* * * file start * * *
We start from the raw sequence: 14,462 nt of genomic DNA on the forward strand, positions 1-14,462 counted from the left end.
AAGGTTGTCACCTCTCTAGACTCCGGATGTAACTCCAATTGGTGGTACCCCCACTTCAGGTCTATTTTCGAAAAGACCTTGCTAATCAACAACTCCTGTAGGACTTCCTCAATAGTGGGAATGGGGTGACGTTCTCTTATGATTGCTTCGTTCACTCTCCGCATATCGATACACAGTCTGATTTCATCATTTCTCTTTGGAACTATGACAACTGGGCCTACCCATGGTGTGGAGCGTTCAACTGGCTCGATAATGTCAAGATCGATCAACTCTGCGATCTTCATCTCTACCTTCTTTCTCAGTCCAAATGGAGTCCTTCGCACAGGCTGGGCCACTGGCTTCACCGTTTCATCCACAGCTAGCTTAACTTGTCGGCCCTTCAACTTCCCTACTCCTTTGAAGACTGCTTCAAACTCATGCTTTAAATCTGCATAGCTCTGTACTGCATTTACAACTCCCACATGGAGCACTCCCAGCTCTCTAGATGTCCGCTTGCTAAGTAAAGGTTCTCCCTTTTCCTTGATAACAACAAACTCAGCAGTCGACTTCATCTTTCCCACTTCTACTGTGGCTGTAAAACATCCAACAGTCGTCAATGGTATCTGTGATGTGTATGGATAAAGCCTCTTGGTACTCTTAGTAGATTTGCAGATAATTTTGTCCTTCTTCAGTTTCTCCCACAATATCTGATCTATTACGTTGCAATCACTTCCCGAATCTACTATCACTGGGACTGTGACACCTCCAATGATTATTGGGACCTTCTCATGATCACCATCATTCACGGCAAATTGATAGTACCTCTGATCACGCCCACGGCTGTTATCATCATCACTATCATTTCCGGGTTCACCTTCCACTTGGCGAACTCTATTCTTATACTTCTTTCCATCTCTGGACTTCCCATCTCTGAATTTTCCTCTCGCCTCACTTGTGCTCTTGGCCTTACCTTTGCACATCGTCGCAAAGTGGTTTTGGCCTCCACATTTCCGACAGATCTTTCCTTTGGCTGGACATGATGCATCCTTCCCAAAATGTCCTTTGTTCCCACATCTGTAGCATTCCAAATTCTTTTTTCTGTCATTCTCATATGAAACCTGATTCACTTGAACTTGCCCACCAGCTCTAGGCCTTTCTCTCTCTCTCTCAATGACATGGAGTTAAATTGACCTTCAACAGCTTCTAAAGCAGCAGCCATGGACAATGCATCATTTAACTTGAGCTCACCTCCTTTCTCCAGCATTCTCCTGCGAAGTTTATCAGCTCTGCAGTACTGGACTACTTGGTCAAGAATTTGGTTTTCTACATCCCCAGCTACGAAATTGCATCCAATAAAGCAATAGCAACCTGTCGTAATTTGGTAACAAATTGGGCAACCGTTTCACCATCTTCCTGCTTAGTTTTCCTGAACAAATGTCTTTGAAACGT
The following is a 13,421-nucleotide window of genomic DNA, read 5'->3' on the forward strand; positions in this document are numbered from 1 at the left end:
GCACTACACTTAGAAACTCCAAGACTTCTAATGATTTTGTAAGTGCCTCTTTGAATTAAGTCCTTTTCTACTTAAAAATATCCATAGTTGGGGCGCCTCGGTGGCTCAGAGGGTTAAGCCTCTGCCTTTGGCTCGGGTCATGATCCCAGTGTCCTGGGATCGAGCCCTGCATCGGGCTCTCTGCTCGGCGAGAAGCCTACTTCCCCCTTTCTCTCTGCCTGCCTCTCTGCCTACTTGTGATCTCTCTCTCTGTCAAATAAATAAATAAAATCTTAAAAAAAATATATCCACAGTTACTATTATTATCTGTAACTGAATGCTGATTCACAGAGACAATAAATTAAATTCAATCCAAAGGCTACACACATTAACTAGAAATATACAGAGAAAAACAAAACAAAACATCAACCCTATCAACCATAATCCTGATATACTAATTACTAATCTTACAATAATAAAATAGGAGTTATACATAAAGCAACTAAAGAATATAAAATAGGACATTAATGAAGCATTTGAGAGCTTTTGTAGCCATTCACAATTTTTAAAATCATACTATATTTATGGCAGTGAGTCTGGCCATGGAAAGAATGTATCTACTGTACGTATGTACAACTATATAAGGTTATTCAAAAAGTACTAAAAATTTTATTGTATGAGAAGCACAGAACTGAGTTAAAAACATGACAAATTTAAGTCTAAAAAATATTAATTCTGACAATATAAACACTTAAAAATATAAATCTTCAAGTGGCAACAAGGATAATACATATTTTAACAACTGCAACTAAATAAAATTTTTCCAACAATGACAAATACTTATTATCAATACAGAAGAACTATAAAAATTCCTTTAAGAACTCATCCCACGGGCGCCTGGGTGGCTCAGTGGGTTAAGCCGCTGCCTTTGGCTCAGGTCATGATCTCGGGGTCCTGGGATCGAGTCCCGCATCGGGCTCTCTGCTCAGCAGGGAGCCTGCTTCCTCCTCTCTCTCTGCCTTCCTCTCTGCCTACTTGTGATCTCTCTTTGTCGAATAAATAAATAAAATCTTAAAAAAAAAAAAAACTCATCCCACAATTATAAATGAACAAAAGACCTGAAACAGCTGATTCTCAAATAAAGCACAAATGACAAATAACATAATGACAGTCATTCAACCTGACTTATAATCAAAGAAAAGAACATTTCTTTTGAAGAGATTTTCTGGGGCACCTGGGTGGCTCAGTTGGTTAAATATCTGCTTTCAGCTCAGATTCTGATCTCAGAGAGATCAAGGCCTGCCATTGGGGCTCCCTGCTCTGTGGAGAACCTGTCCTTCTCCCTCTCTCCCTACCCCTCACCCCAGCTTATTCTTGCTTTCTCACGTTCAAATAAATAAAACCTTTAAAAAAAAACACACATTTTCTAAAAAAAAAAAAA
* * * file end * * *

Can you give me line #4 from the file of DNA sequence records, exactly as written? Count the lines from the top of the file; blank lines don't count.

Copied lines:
GCACTACACTTAGAAACTCCAAGACTTCTAATGATTTTGTAAGTGCCTCTTTGAATTAAGTCCTTTTCTACTTAAAAATATCCATAGTTGGGGCGCCTCGGTGGCTCAGAGGGTTAAGCCTCTGCCTTTGGCTCGGGTCATGATCCCAGTGTCCTGGGATCGAGCCCTGCATCGGGCTCTCTGCTCGGCGAGAAGCCTACTTCCCCCTTTCTCTCTGCCTGCCTCTCTGCCTACTTGTGATCTCTCTCTCTGTCAAATAAATAAATAAAATCTTAAAAAAAATATATCCACAGTTACTATTATTATCTGTAACTGAATGCTGATTCACAGAGACAATAAATTAAATTCAATCCAAAGGCTACACACATTAACTAGAAATATACAGAGAAAAACAAAACAAAACATCAACCCTATCAACCATAATCCTGATATACTAATTACTAATCTTACAATAATAAAATAGGAGTTATACATAAAGCAACTAAAGAATATAAAATAGGACATTAATGAAGCATTTGAGAGCTTTTGTAGCCATTCACAATTTTTAAAATCATACTATATTTATGGCAGTGAGTCTGGCCATGGAAAGAATGTATCTACTGTACGTATGTACAACTATATAAGGTTATTCAAAAAGTACTAAAAATTTTATTGTATGAGAAGCACAGAACTGAGTTAAAAACATGACAAATTTAAGTCTAAAAAATATTAATTCTGACAATATAAACACTTAAAAATATAAATCTTCAAGTGGCAACAAGGATAATACATATTTTAACAACTGCAACTAAATAAAATTTTTCCAACAATGACAAATACTTATTATCAATACAGAAGAACTATAAAAATTCCTTTAAGAACTCATCCCACGGGCGCCTGGGTGGCTCAGTGGGTTAAGCCGCTGCCTTTGGCTCAGGTCATGATCTCGGGGTCCTGGGATCGAGTCCCGCATCGGGCTCTCTGCTCAGCAGGGAGCCTGCTTCCTCCTCTCTCTCTGCCTTCCTCTCTGCCTACTTGTGATCTCTCTTTGTCGAATAAATAAATAAAATCTTAAAAAAAAAAAAAACTCATCCCACAATTATAAATGAACAAAAGACCTGAAACAGCTGATTCTCAAATAAAGCACAAATGACAAATAACATAATGACAGTCATTCAACCTGACTTATAATCAAAGAAAAGAACATTTCTTTTGAAGAGATTTTCTGGGGCACCTGGGTGGCTCAGTTGGTTAAATATCTGCTTTCAGCTCAGATTCTGATCTCAGAGAGATCAAGGCCTGCCATTGGGGCTCCCTGCTCTGTGGAGAACCTGTCCTTCTCCCTCTCTCCCTACCCCTCACCCCAGCTTATTCTTGCTTTCTCACGTTCAAATAAATAAAACCTTTAAAAAAAAACACACATTTTCTAAAAAAAAAAAAA